Jacky was just 23 and beaten down when she came to House of Hope last spring. She had grown up in Orange County, an only child with loving parents. Despite the trappings of a good childhood and family, her story is a familiar one of manipulation, denial, increasing drug and alcohol use, and repeated failed attempts at sobriety.
At 13, Jacky started using pot. Feeling peer pressure in high school led her to hard drugs and drinking, selling weed, and finally expulsion. She moved to the Bay Area where her addiction took off. Because she couldn’t hold down school or part-time jobs, her parents suspected continuing drug use and insisted she move back home. They all agreed if she stayed clean, stayed in school, and worked, she could live at her parents’ house. But Jacky started using again. She convinced her parents her issues were psychological, not drugs.
One night her father found her in bed with a needle in her arm. Her parents had had enough. They helped her find an outpatient treatment program, but she was discharged early because she tested unclean.
During another try at outpatient, a counselor recommended residential treatment at House of Hope and Jacky’s mom, Kim, looked it up online. Following her interview, Jacky agreed to enter the House even though she was very nervous for it brought back all those adolescent fears of not fitting in. Everyone at the House seemed so happy, which initially freaked her out. Working the program did not come easily to Jacky, but after two months she began to feel a change and started to take the program more seriously. She recognized that her druggie friends on the outside were stuck and she knew that she didn’t want to live that way anymore.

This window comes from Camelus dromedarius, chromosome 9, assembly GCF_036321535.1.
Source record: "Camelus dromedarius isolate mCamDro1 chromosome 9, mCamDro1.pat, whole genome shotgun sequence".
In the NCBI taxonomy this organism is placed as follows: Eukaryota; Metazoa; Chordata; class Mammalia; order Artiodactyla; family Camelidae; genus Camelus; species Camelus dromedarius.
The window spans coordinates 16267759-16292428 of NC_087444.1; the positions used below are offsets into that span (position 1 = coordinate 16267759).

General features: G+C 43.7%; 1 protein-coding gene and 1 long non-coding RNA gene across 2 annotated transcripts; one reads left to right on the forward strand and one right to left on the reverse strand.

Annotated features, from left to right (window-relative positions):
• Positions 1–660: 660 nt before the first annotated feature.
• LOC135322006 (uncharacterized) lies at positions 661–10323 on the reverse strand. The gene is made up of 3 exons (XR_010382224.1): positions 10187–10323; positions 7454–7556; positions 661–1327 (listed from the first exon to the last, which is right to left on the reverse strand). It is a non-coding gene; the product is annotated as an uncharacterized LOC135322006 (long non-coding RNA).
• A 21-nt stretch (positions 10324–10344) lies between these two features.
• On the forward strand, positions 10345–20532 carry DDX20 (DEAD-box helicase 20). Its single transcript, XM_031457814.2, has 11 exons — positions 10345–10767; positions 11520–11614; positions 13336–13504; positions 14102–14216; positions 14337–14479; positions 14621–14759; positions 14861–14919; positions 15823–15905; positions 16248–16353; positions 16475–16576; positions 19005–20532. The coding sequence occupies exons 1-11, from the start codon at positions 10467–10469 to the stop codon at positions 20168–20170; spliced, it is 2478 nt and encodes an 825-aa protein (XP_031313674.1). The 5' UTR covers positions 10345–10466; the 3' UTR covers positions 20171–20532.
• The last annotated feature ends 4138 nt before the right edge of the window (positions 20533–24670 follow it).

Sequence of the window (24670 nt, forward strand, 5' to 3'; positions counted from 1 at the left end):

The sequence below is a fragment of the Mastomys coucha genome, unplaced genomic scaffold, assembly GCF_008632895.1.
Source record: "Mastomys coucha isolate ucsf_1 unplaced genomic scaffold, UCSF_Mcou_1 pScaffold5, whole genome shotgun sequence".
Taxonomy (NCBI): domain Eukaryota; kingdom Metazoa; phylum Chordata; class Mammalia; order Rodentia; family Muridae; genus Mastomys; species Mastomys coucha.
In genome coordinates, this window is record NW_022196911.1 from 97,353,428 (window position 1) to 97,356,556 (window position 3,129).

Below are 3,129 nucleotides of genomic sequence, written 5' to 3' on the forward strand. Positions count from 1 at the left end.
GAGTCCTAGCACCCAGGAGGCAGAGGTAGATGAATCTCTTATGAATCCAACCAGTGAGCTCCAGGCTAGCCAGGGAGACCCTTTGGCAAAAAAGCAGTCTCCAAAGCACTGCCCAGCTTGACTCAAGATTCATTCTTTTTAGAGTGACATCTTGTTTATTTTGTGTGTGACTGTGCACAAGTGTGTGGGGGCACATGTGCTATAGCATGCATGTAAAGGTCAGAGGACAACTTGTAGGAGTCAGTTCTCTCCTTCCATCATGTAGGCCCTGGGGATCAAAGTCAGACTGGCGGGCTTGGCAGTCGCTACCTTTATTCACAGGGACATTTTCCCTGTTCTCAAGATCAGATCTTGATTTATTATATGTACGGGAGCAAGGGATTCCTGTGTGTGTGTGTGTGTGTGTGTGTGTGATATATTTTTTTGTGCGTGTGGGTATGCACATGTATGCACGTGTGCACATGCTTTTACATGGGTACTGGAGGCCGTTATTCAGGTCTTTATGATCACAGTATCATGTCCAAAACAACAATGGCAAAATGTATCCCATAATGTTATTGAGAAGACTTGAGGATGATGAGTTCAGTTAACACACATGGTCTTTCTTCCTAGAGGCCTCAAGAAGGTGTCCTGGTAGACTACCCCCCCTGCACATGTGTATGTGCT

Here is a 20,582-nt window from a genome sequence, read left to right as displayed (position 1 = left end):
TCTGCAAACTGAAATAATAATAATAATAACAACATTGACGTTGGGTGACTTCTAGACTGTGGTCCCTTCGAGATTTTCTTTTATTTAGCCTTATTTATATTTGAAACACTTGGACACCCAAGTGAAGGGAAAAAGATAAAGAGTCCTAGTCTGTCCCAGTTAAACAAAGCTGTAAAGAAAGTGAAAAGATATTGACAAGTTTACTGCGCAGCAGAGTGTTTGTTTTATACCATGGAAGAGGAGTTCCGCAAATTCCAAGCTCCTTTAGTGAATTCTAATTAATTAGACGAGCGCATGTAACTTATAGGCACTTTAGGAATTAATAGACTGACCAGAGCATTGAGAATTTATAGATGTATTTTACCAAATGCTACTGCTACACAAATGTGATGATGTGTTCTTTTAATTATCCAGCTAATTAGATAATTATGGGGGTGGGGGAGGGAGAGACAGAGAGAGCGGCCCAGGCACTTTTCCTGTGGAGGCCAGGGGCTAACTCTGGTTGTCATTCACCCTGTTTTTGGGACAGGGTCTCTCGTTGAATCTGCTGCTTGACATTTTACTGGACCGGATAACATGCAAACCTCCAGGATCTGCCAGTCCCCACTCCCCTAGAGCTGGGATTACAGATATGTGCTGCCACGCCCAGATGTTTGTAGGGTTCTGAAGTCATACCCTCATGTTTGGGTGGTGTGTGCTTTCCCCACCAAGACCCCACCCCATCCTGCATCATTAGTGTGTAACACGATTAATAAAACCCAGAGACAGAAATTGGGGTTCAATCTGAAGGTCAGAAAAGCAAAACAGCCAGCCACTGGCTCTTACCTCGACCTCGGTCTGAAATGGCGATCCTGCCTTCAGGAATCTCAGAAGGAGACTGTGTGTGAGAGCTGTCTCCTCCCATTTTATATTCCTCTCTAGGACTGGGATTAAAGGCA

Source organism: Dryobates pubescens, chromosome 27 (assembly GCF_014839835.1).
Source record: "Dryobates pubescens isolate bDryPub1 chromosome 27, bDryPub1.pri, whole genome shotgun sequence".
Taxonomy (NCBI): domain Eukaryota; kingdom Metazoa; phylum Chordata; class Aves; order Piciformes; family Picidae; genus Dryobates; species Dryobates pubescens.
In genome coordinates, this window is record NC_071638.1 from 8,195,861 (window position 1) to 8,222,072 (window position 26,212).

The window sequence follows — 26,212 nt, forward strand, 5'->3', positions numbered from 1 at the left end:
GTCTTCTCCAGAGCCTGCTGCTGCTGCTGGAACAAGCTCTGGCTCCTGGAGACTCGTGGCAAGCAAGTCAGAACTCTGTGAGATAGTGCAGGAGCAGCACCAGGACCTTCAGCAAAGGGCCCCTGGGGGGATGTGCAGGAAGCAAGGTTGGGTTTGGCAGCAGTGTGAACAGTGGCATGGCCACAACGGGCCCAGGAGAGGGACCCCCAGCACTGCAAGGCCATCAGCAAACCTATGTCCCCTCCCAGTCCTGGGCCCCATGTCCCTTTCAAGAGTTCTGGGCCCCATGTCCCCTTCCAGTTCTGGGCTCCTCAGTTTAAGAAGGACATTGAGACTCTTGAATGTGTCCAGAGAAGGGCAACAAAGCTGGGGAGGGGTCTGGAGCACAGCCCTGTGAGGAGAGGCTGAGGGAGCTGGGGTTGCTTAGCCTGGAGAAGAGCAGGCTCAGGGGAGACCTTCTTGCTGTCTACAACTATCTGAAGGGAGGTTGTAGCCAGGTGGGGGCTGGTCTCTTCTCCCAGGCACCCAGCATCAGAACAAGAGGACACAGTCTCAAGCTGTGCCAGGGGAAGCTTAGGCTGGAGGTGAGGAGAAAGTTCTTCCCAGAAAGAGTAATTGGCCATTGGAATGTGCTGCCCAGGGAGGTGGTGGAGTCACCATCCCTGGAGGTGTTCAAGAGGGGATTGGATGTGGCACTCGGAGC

In Process Group and Family Night, she found she could open up to let the women at the House and her parents in. The walls were coming down and she could grow and relearn to love. She has taken on meaningful projects and plans to go back to school.
Today, she attributes her growth to the program at House of Hope. “If it worked for me, it could work for anybody.”
A recovering alcoholic, Kim knew the dangers of addiction and feared for her daughter, Jacky. “It’s so hard when it’s your own child.” She wanted to believe Jacky when she said that the problem was mental health issues not drugs, but Jacky kept testing dirty even after the first intensive outpatient program. Kim was scared – scared to believe the truth and scared to give her daughter an ultimatum.
When Jacky moved into House of Hope, Kim knew it was the right place, a strong 90-day program “where women save other women.” At Family Night, Kim and her husband could listen to their daughter, praise her, and let her know how frightening it had been for them as parents. As she sees Jacky growing stronger and stronger, she urges her to “stay, stay, stay,” not rush on with her life, but follow what she has learned at House of Hope.